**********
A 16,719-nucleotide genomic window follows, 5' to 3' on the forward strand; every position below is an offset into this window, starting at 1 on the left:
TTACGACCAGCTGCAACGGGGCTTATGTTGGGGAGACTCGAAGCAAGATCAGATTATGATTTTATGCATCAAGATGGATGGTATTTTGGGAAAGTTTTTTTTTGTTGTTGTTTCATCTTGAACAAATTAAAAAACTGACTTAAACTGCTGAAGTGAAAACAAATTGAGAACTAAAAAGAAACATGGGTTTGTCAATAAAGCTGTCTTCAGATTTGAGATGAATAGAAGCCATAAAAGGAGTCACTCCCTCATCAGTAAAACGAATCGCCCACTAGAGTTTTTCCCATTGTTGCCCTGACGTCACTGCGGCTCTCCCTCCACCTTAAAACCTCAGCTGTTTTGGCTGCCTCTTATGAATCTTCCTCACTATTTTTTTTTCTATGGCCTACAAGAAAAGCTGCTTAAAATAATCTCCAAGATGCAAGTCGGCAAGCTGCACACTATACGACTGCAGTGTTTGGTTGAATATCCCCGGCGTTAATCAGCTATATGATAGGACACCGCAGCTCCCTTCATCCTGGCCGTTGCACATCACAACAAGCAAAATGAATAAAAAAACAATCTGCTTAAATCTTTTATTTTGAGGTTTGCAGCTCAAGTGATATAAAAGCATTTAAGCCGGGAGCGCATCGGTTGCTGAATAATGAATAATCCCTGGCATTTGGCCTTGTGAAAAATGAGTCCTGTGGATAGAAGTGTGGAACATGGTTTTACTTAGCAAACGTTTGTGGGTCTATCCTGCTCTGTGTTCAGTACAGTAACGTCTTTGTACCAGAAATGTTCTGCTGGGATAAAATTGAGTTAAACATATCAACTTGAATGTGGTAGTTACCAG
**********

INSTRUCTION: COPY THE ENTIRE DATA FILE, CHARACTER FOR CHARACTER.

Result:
A 16,719-nucleotide genomic window follows, 5' to 3' on the forward strand; every position below is an offset into this window, starting at 1 on the left:
TTACGACCAGCTGCAACGGGGCTTATGTTGGGGAGACTCGAAGCAAGATCAGATTATGATTTTATGCATCAAGATGGATGGTATTTTGGGAAAGTTTTTTTTTGTTGTTGTTTCATCTTGAACAAATTAAAAAACTGACTTAAACTGCTGAAGTGAAAACAAATTGAGAACTAAAAAGAAACATGGGTTTGTCAATAAAGCTGTCTTCAGATTTGAGATGAATAGAAGCCATAAAAGGAGTCACTCCCTCATCAGTAAAACGAATCGCCCACTAGAGTTTTTCCCATTGTTGCCCTGACGTCACTGCGGCTCTCCCTCCACCTTAAAACCTCAGCTGTTTTGGCTGCCTCTTATGAATCTTCCTCACTATTTTTTTTTCTATGGCCTACAAGAAAAGCTGCTTAAAATAATCTCCAAGATGCAAGTCGGCAAGCTGCACACTATACGACTGCAGTGTTTGGTTGAATATCCCCGGCGTTAATCAGCTATATGATAGGACACCGCAGCTCCCTTCATCCTGGCCGTTGCACATCACAACAAGCAAAATGAATAAAAAAACAATCTGCTTAAATCTTTTATTTTGAGGTTTGCAGCTCAAGTGATATAAAAGCATTTAAGCCGGGAGCGCATCGGTTGCTGAATAATGAATAATCCCTGGCATTTGGCCTTGTGAAAAATGAGTCCTGTGGATAGAAGTGTGGAACATGGTTTTACTTAGCAAACGTTTGTGGGTCTATCCTGCTCTGTGTTCAGTACAGTAACGTCTTTGTACCAGAAATGTTCTGCTGGGATAAAATTGAGTTAAACATATCAACTTGAATGTGGTAGTTACCAG